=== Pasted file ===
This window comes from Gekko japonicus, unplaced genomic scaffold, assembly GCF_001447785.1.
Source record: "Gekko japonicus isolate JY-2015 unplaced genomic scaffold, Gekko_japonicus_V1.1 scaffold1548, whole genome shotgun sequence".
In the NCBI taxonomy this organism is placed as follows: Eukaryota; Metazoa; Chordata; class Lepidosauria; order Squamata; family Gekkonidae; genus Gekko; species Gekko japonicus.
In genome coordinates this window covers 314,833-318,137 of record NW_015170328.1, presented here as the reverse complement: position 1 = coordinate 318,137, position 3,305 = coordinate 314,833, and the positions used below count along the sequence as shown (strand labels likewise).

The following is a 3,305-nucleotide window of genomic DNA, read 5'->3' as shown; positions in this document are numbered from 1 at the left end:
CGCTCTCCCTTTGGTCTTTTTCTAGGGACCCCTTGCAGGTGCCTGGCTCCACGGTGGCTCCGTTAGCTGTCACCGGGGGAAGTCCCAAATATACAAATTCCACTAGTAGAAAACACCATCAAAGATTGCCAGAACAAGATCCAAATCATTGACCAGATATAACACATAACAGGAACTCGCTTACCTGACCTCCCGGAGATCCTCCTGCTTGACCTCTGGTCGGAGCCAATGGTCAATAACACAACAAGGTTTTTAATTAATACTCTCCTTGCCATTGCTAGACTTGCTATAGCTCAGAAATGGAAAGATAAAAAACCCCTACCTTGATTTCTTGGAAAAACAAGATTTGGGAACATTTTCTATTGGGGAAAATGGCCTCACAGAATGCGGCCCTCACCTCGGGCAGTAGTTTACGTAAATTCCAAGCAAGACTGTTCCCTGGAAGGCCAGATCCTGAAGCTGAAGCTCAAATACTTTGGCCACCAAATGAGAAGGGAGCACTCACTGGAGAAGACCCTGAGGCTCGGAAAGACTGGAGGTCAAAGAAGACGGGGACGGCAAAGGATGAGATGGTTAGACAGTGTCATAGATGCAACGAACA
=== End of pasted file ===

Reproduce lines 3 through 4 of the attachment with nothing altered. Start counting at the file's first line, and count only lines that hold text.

In the NCBI taxonomy this organism is placed as follows: Eukaryota; Metazoa; Chordata; class Lepidosauria; order Squamata; family Gekkonidae; genus Gekko; species Gekko japonicus.
In genome coordinates this window covers 314,833-318,137 of record NW_015170328.1, presented here as the reverse complement: position 1 = coordinate 318,137, position 3,305 = coordinate 314,833, and the positions used below count along the sequence as shown (strand labels likewise).